Who influenced you? Who can you influence?

TV Land is one of my favourite television channels. I usually take my daily dose of laughter with “Green Acres,” “I Love Lucy,” “Gilligan’s Island,” and “Bewitched.”
That’s what keeps me healthy!
Part of the charm of TV Land is the wonderful retro-commercials the station often plays. Many of their classic slogans are engraved in our memories.
Clairol hair colour: “Does she . . . or doesn’t she?” Charmin toilet tissue: “Don’t squeeze the Charmin!” and Wendy’s: “Where’s the beef?”
But the one that I like best is StarKist tuna’s classic: “Sorry, Charlie.”
First introduced to the public in 1961, Charlie has been StarKist’s spokesman ever since. Charlie is a very smart tuna. To impress the fisherman with his intelligence, he puts on a hat and glasses, sits straight and tall on his back fins, and reads a book.
But he is still rejected. A voice apologizes, “Sorry, Charlie! StarKist doesn’t want tuna with good taste. StarKist wants tuna that tastes good.”
That resonant voice belonged to Danny Dark, who died recently in Los Angeles. For decades, Dark was recognized as the “king” of voice-over.
“Dark’s distinctive voice has been heard in more award-winning commercials than any announcer in broadcast history,” according to the trade paper “Radio & Records.”
His was the voice representing hundreds of products and services, including RCA TV, Keebler Cookies, Budweiser, AT&T, and K-Mart. And it was Dark’s voice that declared in commercials for Raid Ant and Roach Killer, “Raid kills bugs dead.”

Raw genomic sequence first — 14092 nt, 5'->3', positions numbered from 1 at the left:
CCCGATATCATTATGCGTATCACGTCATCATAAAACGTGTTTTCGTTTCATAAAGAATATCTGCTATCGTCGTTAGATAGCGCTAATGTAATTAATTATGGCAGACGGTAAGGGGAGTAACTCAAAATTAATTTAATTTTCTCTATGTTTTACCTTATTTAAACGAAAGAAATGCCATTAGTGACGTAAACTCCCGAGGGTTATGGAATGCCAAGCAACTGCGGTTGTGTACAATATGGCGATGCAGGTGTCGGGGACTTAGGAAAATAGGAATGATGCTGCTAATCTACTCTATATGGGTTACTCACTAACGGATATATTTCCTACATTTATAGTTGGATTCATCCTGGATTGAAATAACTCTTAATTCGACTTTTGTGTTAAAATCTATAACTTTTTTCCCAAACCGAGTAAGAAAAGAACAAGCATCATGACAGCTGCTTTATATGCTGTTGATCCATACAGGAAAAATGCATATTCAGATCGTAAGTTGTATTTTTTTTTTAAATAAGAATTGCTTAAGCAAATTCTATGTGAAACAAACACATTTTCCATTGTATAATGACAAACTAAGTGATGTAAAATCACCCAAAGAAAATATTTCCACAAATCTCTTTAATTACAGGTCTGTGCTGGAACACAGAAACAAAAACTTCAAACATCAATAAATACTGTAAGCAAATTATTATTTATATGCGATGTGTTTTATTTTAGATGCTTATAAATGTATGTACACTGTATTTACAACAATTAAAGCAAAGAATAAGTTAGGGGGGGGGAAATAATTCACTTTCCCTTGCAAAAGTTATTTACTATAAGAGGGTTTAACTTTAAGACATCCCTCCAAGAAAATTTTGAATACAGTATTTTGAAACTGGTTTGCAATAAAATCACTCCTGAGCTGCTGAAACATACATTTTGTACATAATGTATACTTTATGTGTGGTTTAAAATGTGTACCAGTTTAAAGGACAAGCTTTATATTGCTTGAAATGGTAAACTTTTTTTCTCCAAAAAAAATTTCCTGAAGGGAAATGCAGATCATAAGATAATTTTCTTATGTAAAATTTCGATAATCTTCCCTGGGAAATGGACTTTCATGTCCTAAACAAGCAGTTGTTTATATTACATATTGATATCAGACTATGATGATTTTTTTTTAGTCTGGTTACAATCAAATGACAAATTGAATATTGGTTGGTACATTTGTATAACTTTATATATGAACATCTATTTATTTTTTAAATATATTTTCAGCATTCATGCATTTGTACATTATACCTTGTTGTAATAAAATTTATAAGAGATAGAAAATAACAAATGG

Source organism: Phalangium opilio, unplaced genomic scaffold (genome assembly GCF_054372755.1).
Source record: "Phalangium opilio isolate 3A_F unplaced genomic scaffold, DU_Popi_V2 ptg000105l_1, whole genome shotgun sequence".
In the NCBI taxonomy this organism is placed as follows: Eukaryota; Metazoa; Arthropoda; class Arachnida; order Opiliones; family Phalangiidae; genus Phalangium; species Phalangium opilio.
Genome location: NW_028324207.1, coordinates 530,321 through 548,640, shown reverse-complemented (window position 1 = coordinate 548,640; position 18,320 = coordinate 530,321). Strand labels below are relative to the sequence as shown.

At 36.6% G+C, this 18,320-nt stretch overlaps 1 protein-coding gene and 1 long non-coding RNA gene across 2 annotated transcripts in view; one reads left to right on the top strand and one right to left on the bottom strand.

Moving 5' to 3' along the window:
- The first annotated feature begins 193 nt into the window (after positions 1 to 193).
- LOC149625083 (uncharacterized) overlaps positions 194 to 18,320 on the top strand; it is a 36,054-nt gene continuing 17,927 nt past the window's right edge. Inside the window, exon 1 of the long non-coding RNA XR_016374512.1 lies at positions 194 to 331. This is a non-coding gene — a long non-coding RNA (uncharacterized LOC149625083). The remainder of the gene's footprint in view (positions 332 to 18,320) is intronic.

“Those were not just anonymous voice-overs, but they are classic lines, a part of pop culture that Danny Dark brought to life with his unique style,” said Joe Cipriano, an announcer for Fox Television.
Cipriano praised the “voice-over king” and called Dark “my mentor.” As Cipriano’s mentor, Dark was only passing on the legacy he received from his mentor—his high school English teacher, Miss Isabelle Ronan.
Dark, whose real name was Daniel Melville Croskery, grew up in Tulsa, Okla. He graduated from Central High School in Tulsa, where he studied with Ronan.
Ronan had a lively interest in her students. She not only taught them literature and grammar, but also exposed them to speech, drama, and radio.
Each year, Ronan arranged for her students to take over the production and performance responsibilities of a 50,000-watt radio station for a day. In addition, her students planned and produced a weekly 30-minute program every Saturday morning.
Under Ronan’s tutelage, many students developed lifelong interests in radio, television, and theater.
Among her famous pupils are A. Leonard Rosenberg, who changed his name to Tony Randall and became famous for his “Odd Couple” character; and Paul Harvey Aurandt, who dropped his last name and built a career as noted radio commentator Paul Harvey.
Ronan was a wonderful mentor who not only tutored her students but also helped wherever she saw need. Although she lived on a meagre teacher’s salary, she often gave small gifts of money or books to help her students pursue their dreams.
No wonder many of Ronan’s students went on to succeed and to pass on her legacy to subsequent generations.
What about you? Think about your mentors and what you owe to them. Then reflect on what you can do now to help pass on the legacy.
Marie Snider is an award-winning health care writer and syndicated columnist. Write her at thisside60@aol.com or visit www.visit-snider.com

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